The Photoshop CS2 Speed Clinic chapter 10
There have been a lot of times when I’m working in Photoshop
and things really start to slow down. When this happens it usually
means it’s time to take a look at my RAM and see how much
of it is allocated to Photoshop. To get the best results from
this tutorial, you should open a few images and go through your
normal working process.
Step One:
As you’re working in Photoshop, click on
the right-facing triangle on the status bar
near the bottom left of your document
window, just to the right of the current
document magnifi cation readout, and
choose Show>Ef ciency from the pop-up
menu. You can use this indicator to
determine how Photoshop is doing with
the current amount of allocated RAM.
Step Two:
If the ef ciency indicator goes below
95–100%, then you are accessing the
scratch disk which, in turn, will begin to
slow Photoshop down. At this point it is still
okay, but if your ef ciency starts to go below
65–70%, then you may see Photoshop’s
performance increase if you change your
RAM allocation or add more RAM.
When working with preferences in Photo-
shop, don’t forget that Macintosh users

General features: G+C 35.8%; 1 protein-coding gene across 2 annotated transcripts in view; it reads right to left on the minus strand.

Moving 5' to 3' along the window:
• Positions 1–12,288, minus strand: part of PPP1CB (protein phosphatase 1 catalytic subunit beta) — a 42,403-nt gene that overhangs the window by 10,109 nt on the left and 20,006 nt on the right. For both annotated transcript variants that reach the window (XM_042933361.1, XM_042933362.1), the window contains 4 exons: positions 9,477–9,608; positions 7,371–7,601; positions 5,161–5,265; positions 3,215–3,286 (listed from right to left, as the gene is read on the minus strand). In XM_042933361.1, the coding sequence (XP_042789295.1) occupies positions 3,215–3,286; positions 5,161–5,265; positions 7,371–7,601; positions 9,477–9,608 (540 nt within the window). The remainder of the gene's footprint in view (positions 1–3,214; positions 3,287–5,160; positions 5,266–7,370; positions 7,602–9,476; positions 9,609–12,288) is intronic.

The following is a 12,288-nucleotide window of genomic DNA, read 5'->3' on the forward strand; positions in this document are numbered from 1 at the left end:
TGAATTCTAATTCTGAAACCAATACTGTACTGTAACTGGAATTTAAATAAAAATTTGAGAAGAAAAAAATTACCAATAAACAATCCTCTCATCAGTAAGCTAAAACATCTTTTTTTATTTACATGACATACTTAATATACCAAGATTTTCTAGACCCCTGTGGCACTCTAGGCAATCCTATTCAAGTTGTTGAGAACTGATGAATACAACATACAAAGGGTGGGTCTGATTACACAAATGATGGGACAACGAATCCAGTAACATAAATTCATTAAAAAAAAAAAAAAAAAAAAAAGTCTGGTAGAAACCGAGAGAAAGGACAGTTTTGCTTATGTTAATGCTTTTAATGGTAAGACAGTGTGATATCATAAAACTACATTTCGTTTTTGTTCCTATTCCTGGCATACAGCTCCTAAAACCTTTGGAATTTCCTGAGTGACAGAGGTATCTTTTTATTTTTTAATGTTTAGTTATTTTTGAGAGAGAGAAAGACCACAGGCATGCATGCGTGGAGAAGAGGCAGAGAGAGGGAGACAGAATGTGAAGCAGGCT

can access it from Photoshop>Preferences
(Command-K), whereas Windows users
access the Preferences dialog from Edit>
Preferences (Control-K).
nuts and bolts
Step Three:
If you’re still reading, then that means
you’ve realized that changing your RAM
allocation or adding more RAM is in order.
Unfortunately, this isn’t the best place
to show you how to add RAM, but I can
show you how to allocate more of your
installed RAM to Photoshop. First, go to
Preferences (under the Photoshop menu
on a Mac; under the Edit menu on a PC)
and choose Memory & Image Cache. If
you’ve never made changes to this, then
the Maximum Used by Photoshop setting
should read 70% by default on the Mac
and 55% by default in Windows.
Step Four:
Increase the amount of RAM in 5% incre-
ments to start (approximately 3% in this
case). Click OK to close the preferences.
Be careful about allocating too
much RAM to Photoshop. Don’t
forget that your operating
system still needs RAM, as well, and
if you allocate too much to Photoshop
then you may still slow things down
overall if your operating system is
struggling to keep up.
Be sure to restart Photoshop when mak-
ing any scratch disk or RAM allocation
changes in Preferences.
The Photoshop CS2 Speed Clinic chapter 10
Step Five:
Quit Photoshop and restart. Then open
the Activity Monitor on a Mac (go to
Hard Drive:Applications:Utilities:Activity
Monitor) or the Performance Monitor on
a Windows PC (press Control-Alt-Delete to
bring up the Task Manager and click
on the Performance tab) to see if your
Photoshop performance is any better.
If you fi nd you still need to increase the
amount of allocated RAM, repeat Steps
Two through Five, each time increasing the
amount of RAM in 5% increments.
Go to Photoshop CS2’s Plug-Ins folder, and
in the File Formats folder add a tilde (
in front of any fi le types that you don’t use
to speed up Photoshop’s startup time.

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